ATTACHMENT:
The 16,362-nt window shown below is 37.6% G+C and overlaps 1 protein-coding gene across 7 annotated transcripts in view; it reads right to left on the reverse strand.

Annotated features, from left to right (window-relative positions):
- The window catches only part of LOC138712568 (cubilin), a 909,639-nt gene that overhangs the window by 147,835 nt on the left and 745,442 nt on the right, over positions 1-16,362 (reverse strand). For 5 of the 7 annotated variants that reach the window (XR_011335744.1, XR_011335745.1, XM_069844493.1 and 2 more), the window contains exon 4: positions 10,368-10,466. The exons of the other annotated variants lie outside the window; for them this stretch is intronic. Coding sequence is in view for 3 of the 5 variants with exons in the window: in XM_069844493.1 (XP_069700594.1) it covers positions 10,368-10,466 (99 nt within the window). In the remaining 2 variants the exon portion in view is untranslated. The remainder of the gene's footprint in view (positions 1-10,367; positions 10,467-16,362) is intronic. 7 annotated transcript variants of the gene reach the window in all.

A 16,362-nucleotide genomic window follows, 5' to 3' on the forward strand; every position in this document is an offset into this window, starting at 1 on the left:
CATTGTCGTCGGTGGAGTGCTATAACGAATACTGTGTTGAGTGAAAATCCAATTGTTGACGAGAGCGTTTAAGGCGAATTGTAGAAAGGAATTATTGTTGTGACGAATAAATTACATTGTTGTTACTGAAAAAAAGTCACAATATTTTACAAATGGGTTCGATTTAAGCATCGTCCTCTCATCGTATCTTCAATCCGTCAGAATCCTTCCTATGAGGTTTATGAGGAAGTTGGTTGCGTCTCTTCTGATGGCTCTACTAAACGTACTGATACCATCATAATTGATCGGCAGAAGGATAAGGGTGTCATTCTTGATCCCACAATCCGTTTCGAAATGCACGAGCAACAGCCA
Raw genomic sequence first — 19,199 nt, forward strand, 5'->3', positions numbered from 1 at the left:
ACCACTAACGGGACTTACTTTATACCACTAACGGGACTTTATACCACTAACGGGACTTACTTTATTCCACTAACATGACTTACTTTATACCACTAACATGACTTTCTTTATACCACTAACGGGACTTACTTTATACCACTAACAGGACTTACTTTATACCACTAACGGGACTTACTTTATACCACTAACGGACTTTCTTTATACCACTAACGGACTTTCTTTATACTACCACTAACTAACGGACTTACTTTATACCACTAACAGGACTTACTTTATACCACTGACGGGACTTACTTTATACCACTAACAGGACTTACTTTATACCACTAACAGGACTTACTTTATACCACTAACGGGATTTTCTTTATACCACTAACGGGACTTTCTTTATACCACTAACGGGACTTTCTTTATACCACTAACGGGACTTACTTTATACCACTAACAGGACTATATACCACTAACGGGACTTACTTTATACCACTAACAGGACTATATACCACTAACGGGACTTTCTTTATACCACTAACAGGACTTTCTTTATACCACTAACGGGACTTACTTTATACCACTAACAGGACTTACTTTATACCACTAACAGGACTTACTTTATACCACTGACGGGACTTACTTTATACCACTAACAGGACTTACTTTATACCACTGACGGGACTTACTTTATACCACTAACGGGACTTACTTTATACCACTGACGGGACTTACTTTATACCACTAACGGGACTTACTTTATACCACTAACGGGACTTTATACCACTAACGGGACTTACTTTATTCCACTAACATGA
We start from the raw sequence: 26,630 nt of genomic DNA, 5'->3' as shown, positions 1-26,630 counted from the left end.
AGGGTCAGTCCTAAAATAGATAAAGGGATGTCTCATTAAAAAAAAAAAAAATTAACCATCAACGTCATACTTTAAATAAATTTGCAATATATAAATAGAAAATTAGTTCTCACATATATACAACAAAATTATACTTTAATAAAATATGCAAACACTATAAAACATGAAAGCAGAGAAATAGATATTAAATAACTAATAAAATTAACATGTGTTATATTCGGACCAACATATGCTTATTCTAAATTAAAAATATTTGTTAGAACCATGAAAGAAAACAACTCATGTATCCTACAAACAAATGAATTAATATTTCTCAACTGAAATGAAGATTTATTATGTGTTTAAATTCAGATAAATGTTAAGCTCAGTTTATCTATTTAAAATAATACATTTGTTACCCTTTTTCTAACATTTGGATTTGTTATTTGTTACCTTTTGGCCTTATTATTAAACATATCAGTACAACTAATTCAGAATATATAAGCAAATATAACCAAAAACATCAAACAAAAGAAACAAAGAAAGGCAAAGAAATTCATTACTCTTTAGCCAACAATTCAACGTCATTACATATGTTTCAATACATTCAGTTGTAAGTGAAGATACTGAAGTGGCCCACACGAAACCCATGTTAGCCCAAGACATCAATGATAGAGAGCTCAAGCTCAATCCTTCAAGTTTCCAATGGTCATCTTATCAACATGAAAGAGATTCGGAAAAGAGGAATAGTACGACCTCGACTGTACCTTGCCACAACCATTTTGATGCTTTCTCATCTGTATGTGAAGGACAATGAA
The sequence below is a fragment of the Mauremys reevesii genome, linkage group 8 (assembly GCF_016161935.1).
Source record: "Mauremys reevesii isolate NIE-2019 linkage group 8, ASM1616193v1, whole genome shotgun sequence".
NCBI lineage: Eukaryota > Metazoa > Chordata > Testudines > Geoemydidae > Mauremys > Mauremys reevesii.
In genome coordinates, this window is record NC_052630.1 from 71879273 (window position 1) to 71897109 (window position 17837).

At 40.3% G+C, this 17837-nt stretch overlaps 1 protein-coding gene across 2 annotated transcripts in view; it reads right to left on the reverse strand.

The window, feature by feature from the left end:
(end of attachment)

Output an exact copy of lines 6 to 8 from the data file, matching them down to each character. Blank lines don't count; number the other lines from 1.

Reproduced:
Raw genomic sequence first — 19,199 nt, forward strand, 5'->3', positions numbered from 1 at the left:
ACCACTAACGGGACTTACTTTATACCACTAACGGGACTTTATACCACTAACGGGACTTACTTTATTCCACTAACATGACTTACTTTATACCACTAACATGACTTTCTTTATACCACTAACGGGACTTACTTTATACCACTAACAGGACTTACTTTATACCACTAACGGGACTTACTTTATACCACTAACGGACTTTCTTTATACCACTAACGGACTTTCTTTATACTACCACTAACTAACGGACTTACTTTATACCACTAACAGGACTTACTTTATACCACTGACGGGACTTACTTTATACCACTAACAGGACTTACTTTATACCACTAACAGGACTTACTTTATACCACTAACGGGATTTTCTTTATACCACTAACGGGACTTTCTTTATACCACTAACGGGACTTTCTTTATACCACTAACGGGACTTACTTTATACCACTAACAGGACTATATACCACTAACGGGACTTACTTTATACCACTAACAGGACTATATACCACTAACGGGACTTTCTTTATACCACTAACAGGACTTTCTTTATACCACTAACGGGACTTACTTTATACCACTAACAGGACTTACTTTATACCACTAACAGGACTTACTTTATACCACTGACGGGACTTACTTTATACCACTAACAGGACTTACTTTATACCACTGACGGGACTTACTTTATACCACTAACGGGACTTACTTTATACCACTGACGGGACTTACTTTATACCACTAACGGGACTTACTTTATACCACTAACGGGACTTTATACCACTAACGGGACTTACTTTATTCCACTAACATGA
We start from the raw sequence: 26,630 nt of genomic DNA, 5'->3' as shown, positions 1-26,630 counted from the left end.